The emphasis is on the personal: “personal is political” (title of a 1969 essay by feminist Carol Hanisch, one of the instigators of the 1968 “bra-burning”) – Hanisch asserted that even the most personal situations, when fully understood and analyzed, show how society is organized in ways that disempower women.

Much feminist performance art of the 60s and 70s was personal, political and sexual ——> feminist movement operating politically beyond the domestic sphere: issues of sexuality, feelings and control over hteir bodies (enforcement of rape laws, abortion rights), etc

Feminist practice and poststructuralist theory go well together: only by recognizing that identity is constructed, not give, contested, not settled, historically and politically evolving, not fixed in “nature”, can personal art be regarded as political.

Carolee Schneemann – Interior Scroll (1975) – the scroll she pulled out of her vagina contained critics of a “structuralist filmmaker”

Performance art took place in venues not previously used for performance: roofs, beaches, swimming pools, galleries, street corners, etc.

Performance art evolved to some degree from painting, therefore, unlike theatre, dance and music, much performance art was and is the work of individual artists using their own selves – bodies, psyches, notebooks, experiences – as material.

“Performance art is part of a line of the avant-garde reaching back to the turn of the 20th century – symbolism, futurism, dada, surrealism and so on. The immediate source of performance art was a convergence of Happenings, postmodern dance, and pop art. Allan Kaprow coined the word “Happenings” to describe art events thar simply happened without picture frames, plots, or any marks of the orthodox visual arts, theatre, dance, or music.”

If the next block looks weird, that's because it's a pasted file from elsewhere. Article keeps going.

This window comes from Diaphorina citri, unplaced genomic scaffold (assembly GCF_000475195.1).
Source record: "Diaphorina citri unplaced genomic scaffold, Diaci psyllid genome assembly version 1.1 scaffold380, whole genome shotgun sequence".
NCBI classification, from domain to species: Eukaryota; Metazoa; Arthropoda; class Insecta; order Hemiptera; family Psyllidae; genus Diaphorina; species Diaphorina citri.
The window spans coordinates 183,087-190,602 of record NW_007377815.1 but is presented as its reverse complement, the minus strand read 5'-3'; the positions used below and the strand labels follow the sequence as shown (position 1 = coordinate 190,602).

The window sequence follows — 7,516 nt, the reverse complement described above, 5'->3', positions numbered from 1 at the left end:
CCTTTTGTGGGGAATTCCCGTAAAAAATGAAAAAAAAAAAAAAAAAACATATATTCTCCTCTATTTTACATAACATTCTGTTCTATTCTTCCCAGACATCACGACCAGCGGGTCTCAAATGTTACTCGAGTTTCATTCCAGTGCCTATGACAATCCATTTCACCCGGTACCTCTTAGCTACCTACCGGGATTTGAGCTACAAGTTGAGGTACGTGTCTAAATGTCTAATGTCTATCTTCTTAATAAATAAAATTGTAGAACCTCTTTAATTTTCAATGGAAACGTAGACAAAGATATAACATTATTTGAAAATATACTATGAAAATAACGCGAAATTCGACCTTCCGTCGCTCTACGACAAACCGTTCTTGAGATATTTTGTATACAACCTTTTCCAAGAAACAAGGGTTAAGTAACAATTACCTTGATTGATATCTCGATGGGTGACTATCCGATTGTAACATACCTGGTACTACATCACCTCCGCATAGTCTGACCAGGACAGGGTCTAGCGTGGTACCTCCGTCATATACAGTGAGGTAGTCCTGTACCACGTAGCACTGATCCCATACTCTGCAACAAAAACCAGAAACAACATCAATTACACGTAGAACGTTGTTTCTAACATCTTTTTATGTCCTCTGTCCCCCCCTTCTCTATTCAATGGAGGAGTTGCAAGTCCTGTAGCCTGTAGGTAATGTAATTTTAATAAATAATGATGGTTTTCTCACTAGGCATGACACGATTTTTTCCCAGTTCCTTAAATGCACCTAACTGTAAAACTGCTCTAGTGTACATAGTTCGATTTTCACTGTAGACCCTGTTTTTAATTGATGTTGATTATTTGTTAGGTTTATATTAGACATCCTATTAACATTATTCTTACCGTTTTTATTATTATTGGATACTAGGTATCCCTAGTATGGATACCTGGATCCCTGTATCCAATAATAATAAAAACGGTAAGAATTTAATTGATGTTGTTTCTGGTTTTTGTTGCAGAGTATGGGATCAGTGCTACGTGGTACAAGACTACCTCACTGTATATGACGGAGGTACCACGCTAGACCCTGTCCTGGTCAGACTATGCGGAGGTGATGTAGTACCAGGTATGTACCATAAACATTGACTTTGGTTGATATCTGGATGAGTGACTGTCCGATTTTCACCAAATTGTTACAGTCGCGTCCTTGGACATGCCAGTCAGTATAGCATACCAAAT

Allan Kaprow – Happenings / “Assemblage, Environments, and Happenings” (1966), 165-66:

  1. The line between art and life is fluid, even indistinct.
  2. The themes, materials, and actions of happenings are taken from anywhere but the arts.
  3. Happenings should be performed in several widely spaced locales.
  4. Time, which follows closely on spatial considerations should be variable and discontinuous.
  5. Happenings should be performed only once.
  6. Audiences should be eliminated entirely – everyone at a Happening participates in it.
  7. The composition/sequence of events is not rational or narrational, but based on associations among various parts; orby chance.

“In his own way, he [Kaprow] was laying the basis for “the personal is political.”Kaprow, like Marcel Duchamp and Andy Warhol, wanted to demystify art, debunk the establishment that controlled museums, and make arts that could be performed by anyone.”

Lauries Anderson, NEA Four (National Endowment for the Arts), Critical Art Ensemble, Annie Sprinkle

Postmodern dancers – rejected the codifications of ballet and modern dance. They favored “pedestrian”, or everyday movement. Dancers spoke of their own lives as they danced and got involved in political actions.

Sally Banes, “Terpsichore in Sneakers” (1980): formal qualities of dance might be enough reason for choreography / look at movement for its own sake / dance formulate or illustrate a theory of dance / to embody fifferent perspectives on space, time, or orientation to gravity / the breakdown of the distinction between art and life


Most theorists of performativity argue that all social realities are constructed. e.g. gender, race and identity.

In performativity, the “as if” consists of constructed social realities (gender, race, identity, etc)

Every social activity can be understood as a showing of a doing.

“Poststructuralist theories of performativity indicate that all aspects of social life can be best understood “as performance”.”

“Those who built on Austin’s ideas were soon discovering a wide range of “speech acts”and applying the theory of performativity to all areas of social life. Derrida’s insistence that all human codes and cultural expressions are “writing” is a powerful example of this kind of thinking.”

“Just as theorists found the performative in all areas of personal and social life, so performance artists broke free from orthodox venues and styles of performance.”

“Just as there are no theoretical limits to performativity, so there are no practical limits to performance art.”

“Even non-performance – sitting na chair, crossing the street, sleeping – can be made into a performance by framing this ordinary actions “as performance”. If I look at what happens on the street, or at the roling ocean, and see these “as performance”, then in that circumstance they are such.”